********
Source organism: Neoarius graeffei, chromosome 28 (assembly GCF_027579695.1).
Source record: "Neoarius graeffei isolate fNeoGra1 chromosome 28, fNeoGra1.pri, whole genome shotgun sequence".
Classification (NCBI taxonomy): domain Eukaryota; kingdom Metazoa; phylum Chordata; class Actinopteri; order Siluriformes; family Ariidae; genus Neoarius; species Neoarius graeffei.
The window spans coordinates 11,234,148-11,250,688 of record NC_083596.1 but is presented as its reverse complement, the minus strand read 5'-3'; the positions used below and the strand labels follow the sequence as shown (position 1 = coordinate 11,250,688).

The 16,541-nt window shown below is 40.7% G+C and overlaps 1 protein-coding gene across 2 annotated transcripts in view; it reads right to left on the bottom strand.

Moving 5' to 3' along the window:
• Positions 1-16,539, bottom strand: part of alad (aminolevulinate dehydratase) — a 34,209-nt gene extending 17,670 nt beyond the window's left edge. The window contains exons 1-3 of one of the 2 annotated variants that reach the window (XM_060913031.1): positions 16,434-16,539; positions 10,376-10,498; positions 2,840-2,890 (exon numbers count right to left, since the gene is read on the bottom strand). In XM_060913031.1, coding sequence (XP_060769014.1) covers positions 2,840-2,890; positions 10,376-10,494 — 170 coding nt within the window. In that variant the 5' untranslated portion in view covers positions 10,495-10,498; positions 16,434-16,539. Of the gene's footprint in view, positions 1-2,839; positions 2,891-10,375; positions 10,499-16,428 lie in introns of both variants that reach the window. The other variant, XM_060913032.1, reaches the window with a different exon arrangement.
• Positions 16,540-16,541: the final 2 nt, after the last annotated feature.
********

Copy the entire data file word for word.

Source organism: Neoarius graeffei, chromosome 28 (assembly GCF_027579695.1).
Source record: "Neoarius graeffei isolate fNeoGra1 chromosome 28, fNeoGra1.pri, whole genome shotgun sequence".
Classification (NCBI taxonomy): domain Eukaryota; kingdom Metazoa; phylum Chordata; class Actinopteri; order Siluriformes; family Ariidae; genus Neoarius; species Neoarius graeffei.
The window spans coordinates 11,234,148-11,250,688 of record NC_083596.1 but is presented as its reverse complement, the minus strand read 5'-3'; the positions used below and the strand labels follow the sequence as shown (position 1 = coordinate 11,250,688).

The 16,541-nt window shown below is 40.7% G+C and overlaps 1 protein-coding gene across 2 annotated transcripts in view; it reads right to left on the bottom strand.

Moving 5' to 3' along the window:
• Positions 1-16,539, bottom strand: part of alad (aminolevulinate dehydratase) — a 34,209-nt gene extending 17,670 nt beyond the window's left edge. The window contains exons 1-3 of one of the 2 annotated variants that reach the window (XM_060913031.1): positions 16,434-16,539; positions 10,376-10,498; positions 2,840-2,890 (exon numbers count right to left, since the gene is read on the bottom strand). In XM_060913031.1, coding sequence (XP_060769014.1) covers positions 2,840-2,890; positions 10,376-10,494 — 170 coding nt within the window. In that variant the 5' untranslated portion in view covers positions 10,495-10,498; positions 16,434-16,539. Of the gene's footprint in view, positions 1-2,839; positions 2,891-10,375; positions 10,499-16,428 lie in introns of both variants that reach the window. The other variant, XM_060913032.1, reaches the window with a different exon arrangement.
• Positions 16,540-16,541: the final 2 nt, after the last annotated feature.